Question 1: Conduct risk identification

The first round of Annual Conduct Meetings focused on: ‘What proactive steps do you take as a firm to identify the conduct risks inherent within your business?’

Defining conduct risk

Most firms consider defining ‘conduct risk’ an essential first step.

Definitions typically refer to client outcomes and some include factors such as sustainability of their business and market integrity. Other elements include the danger of actions or behaviours, or the conduct of business, that may:

  • harm clients
  • cause the firm reputational damage
  • risk undermining the integrity of the financial markets

Some definitions also refer to the FCA’s competition objective, namely, ‘to promote effective competition in the interest of consumers’.

Identifying conduct risk

Firms described 3 main approaches to identifying conduct risk:

  1. A top-down model where centrally defined key risks were mapped to business activity, products and processes.
  2. A bottom-up model where individual business units analysed their own business and processes end-to-end and identified risks (often at the desk level) that were then aggregated.
  3. A reverse-engineered approach where the firm’s processes are reviewed to identify threats to desired firm-level conduct outcomes and the design of controls that could mitigate the risks to these desired outcomes.

Most firms used a combination of approaches 1 and 2. Only a few firms used the third approach (and some of those firms subsequently supplemented this with approach 2).

Many firms believe that approaches designed in-house are more effective – although some firms engaged external consultants, often to start the process or provide a peer perspective.

Firms adopted different approaches to collaboration and challenge in the risk identification process.

We saw examples where the business alone would identify a set of risks before the 2nd line challenged the result and other examples where the business and the wider 2nd line would work together to identify the risks.

In some cases, we observed risk identification work driven primarily by control functions such as Compliance (as opposed to a business-led approach) having made less progress or needing to be repeated in order to be effective.

Firms also used different levels of detail in their risk identification process. Some firms used a desk-by-desk level, involving the individual desk heads and front office; others combined groups of desks, businesses or products.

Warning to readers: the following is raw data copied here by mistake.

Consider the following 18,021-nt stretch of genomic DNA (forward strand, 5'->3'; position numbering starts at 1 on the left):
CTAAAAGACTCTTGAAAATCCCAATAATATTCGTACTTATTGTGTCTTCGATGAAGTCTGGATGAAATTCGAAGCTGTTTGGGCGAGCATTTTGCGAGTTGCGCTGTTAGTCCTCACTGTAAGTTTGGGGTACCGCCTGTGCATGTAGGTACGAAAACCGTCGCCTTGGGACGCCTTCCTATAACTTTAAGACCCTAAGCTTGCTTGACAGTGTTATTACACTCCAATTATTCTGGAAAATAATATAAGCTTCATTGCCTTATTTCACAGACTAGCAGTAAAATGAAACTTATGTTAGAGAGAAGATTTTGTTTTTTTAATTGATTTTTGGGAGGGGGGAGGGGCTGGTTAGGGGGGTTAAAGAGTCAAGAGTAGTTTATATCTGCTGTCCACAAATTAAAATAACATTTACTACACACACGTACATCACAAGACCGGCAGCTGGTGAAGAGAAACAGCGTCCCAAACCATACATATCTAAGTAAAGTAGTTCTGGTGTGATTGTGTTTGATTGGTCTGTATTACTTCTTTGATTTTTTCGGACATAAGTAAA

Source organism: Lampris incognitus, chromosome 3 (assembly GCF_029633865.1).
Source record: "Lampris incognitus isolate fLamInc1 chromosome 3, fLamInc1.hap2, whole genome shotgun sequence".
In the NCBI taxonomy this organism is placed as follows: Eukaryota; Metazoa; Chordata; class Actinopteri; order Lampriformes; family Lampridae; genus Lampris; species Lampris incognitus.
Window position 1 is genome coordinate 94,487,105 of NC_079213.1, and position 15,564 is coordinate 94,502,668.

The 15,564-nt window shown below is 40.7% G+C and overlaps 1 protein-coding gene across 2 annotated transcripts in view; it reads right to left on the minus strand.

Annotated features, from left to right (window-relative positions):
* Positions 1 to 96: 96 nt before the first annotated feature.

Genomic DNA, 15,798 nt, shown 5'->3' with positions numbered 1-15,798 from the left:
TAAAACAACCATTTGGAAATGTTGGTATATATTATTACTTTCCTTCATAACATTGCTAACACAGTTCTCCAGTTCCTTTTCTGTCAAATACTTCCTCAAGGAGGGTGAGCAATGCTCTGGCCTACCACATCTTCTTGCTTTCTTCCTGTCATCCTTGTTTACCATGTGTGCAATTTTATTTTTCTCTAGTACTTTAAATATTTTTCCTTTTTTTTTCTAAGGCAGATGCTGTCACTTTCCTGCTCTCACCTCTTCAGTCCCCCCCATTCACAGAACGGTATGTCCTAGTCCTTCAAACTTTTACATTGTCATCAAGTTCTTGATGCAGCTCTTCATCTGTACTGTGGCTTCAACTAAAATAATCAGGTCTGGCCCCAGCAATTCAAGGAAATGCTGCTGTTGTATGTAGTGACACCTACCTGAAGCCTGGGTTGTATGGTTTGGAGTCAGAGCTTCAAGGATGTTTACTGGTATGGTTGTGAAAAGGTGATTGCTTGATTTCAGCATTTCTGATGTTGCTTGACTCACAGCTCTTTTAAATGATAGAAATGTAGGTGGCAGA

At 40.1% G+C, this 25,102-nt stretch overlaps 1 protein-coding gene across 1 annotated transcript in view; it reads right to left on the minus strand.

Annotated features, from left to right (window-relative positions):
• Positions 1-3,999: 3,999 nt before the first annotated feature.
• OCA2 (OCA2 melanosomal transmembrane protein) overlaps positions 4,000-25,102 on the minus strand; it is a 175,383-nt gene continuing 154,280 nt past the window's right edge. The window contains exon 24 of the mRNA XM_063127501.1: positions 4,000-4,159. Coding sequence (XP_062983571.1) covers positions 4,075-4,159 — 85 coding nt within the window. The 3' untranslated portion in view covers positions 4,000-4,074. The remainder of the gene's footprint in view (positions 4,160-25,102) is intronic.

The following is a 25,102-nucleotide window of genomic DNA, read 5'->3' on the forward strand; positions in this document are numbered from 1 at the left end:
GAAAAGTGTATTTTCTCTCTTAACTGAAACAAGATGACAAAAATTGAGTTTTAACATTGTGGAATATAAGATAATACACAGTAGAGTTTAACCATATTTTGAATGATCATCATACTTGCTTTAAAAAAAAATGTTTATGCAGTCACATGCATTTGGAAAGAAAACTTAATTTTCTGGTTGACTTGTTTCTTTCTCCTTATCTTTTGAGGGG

Some firms held sessions led by senior business line staff where conduct risks and ‘grey’ areas or ‘dilemmas’ were discussed. Firms used these sessions to discuss difficult issues and reinforce expectations, uncover additional conduct risks and to produce FAQs for the rest of their staff.

Firms found these sessions were useful for both raising awareness of risks and identifying them, and so the risk identification process itself also became a training session, including regarding the importance of prompt issue escalation.

Most firms initially focused their identification effort on front office activity. Firms have generally made less progress identifying conduct risks outside of specific business lines, but conduct risks can also occur across both operational and control functions. There is increasing awareness that risk assessments based on front-to-back process mapping require coordination with all the necessary support functions to be effective.

Different firms are at different stages of embedding their approaches to conduct risk identification with more advanced firms now having a process that has been in place for several years.

Additionally, we have observed an increasing number of firms considering how they can map their conduct risk frameworks into their Enterprise Wide Risk Management Frameworks under their Chief Risk Officers.

Business leadership of the programme

Most firms emphasised the importance of having prominent involvement of leaders from the Executive Committee level, who are active in supporting the status and visibility of the programme within the organisation.

Firm approach and the cross-comparison of risks

Risks identified in one business may manifest, perhaps in a slightly different form, in other businesses.

Some firms have highlighted the benefit of performing ‘read-across’ exercises around conduct risk incidents and comparing the conduct risks identified.

The FCA has consistently stated the value of considering the applicability of risks and issues from one area to other business areas. This should be seen as good risk identification rather than an isolated exercise of ‘read across’.

One example we saw is a monthly ‘Conflicts Academy’ where cross-firm conflict issues are raised and case studies examined, with subject matter experts available to give guidance.

Another example is where a firm has established a Lessons Learnt Team, which undertakes the reviews to determine root causes and proactively apply the lessons learnt to other businesses.

Another firm, highlighting the individual responsibility business heads have under the Senior Managers Regime (SMR), allowed business heads more discretion in how they identify their conduct risks in the early stages but planned for more cross-comparison work in the future.